wsj.com/amp/articles/the-biggest-problem-with-flying-cars-is-on-the-ground-11652500850
Electric, vertical take-off-and-landing passenger vehicles promise to make George Jetson’s commute a reality. Hundreds of companies, new ones and legacy aviation players alike, are working on such vehicles. Flying cars will be part of future cities’ transportation infrastructure—as long as they can find places to land.

Hundreds of companies, new ones and legacy aviation players alike, are working on such vehicles. Five such startups have gone public in the past 12 months. They are trying to shape a near future in which taking a flying cab is an economically viable alternative to taking a terrestrial one.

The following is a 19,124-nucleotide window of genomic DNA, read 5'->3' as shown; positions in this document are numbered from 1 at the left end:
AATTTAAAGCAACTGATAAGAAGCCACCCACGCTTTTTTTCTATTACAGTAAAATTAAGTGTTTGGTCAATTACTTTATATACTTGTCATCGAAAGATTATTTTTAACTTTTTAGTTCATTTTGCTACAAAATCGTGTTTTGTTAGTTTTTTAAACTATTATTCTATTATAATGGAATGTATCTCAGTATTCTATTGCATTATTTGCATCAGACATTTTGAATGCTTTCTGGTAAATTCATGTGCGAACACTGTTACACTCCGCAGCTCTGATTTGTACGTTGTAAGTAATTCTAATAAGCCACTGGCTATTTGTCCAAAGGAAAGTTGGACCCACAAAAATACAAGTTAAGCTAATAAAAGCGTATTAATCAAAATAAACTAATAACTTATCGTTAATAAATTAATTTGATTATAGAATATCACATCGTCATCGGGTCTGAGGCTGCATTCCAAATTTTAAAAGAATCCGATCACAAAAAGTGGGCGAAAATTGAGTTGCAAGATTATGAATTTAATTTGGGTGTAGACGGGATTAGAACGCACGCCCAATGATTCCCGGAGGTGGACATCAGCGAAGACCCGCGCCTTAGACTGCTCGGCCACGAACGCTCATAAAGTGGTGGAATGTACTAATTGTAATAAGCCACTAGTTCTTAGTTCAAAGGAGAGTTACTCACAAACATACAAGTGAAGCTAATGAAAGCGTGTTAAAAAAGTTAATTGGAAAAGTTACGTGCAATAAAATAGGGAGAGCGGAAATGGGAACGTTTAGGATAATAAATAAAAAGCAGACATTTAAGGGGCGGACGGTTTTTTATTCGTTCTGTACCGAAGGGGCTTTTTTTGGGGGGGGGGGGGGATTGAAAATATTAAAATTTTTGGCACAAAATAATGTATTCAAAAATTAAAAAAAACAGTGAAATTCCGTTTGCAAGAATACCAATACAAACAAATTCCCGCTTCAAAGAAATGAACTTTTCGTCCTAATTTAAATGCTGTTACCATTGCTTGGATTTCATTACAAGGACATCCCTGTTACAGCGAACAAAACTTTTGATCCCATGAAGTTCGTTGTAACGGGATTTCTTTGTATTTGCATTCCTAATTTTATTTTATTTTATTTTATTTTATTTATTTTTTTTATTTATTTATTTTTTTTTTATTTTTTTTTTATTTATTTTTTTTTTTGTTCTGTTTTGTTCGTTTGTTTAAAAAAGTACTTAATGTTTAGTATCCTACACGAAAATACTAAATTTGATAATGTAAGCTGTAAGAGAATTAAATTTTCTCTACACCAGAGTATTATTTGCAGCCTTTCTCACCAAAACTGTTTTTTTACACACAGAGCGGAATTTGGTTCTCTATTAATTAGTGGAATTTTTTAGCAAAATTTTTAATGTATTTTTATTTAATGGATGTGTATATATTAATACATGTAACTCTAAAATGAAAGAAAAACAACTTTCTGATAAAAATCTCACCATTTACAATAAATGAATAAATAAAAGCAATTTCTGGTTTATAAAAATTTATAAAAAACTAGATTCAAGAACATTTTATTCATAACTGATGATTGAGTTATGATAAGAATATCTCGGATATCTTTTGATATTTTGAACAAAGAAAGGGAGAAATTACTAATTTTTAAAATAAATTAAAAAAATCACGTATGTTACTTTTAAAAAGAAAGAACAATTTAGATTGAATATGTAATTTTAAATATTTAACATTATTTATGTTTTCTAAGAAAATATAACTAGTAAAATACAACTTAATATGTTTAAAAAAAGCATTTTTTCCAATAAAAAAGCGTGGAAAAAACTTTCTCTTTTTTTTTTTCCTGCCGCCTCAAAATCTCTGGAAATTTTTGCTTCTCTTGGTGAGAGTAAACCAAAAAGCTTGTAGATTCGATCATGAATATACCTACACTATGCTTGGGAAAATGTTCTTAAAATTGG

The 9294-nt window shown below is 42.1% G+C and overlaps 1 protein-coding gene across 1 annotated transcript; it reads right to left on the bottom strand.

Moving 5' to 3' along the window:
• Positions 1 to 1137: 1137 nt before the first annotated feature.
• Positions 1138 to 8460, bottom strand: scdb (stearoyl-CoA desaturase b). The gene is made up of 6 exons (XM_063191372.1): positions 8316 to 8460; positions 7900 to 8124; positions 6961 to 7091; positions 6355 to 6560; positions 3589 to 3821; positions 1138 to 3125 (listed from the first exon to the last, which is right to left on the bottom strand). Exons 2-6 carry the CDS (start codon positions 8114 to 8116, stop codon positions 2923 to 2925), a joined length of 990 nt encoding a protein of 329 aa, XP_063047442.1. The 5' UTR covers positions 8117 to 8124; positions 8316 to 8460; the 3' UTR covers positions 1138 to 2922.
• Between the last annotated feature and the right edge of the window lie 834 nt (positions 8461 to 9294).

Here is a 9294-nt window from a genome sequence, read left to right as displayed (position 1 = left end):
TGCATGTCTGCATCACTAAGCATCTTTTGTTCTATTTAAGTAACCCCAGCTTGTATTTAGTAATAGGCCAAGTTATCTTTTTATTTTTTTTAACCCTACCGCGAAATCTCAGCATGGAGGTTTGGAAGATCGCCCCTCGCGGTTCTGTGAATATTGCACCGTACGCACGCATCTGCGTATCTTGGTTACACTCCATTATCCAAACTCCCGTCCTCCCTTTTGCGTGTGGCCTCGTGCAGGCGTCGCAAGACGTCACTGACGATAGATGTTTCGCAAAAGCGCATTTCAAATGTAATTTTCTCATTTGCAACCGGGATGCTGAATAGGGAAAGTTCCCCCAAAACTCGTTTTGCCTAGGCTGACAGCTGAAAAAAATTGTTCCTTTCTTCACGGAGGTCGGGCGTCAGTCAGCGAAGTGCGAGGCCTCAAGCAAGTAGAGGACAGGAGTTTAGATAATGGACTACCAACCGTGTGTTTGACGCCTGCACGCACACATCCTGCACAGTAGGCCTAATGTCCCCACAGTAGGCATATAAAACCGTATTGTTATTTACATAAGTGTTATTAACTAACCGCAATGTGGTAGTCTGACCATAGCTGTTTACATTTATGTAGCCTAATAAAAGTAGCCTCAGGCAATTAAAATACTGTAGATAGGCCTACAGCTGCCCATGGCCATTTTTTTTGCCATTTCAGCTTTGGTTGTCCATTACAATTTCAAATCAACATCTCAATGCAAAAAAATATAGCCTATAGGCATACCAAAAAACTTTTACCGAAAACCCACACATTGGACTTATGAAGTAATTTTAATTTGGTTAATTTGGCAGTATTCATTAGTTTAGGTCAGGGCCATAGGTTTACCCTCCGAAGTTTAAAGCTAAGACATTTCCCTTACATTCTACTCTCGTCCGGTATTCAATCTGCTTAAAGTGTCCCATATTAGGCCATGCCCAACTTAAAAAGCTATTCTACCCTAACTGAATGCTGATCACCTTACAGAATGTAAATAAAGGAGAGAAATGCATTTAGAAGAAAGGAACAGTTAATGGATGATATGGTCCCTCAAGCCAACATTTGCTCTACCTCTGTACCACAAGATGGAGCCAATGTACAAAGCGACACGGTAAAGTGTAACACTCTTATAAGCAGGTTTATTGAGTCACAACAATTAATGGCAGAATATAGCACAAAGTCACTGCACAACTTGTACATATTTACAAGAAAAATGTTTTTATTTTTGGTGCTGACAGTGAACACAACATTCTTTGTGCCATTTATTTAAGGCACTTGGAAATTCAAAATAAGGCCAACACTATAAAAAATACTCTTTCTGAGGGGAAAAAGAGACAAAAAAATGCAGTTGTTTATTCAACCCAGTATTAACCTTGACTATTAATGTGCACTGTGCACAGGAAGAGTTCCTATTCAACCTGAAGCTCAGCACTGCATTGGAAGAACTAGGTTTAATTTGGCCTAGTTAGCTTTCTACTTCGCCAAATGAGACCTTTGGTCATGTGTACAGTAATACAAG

Flying-car companies haven't figured out how to site, permit and construct enough places for their vehicles to land and take off. The problem could have huge implications for the nascent flying-car industry, and for any hope that we will be commuting by air anytime soon. The biggest stumbling block to that sci-fi vision, though, is rather down-to-earth.

Early entrants to the industry, such as Joby Aviation, Lilium, Wisk, Airbus and Archer Aviation, have focused on the challenges of designing and building flying cars that work. Those challenges are considerable, including getting them certified as safe by the Federal Aviation Administration.
Posted by DI dickenskale
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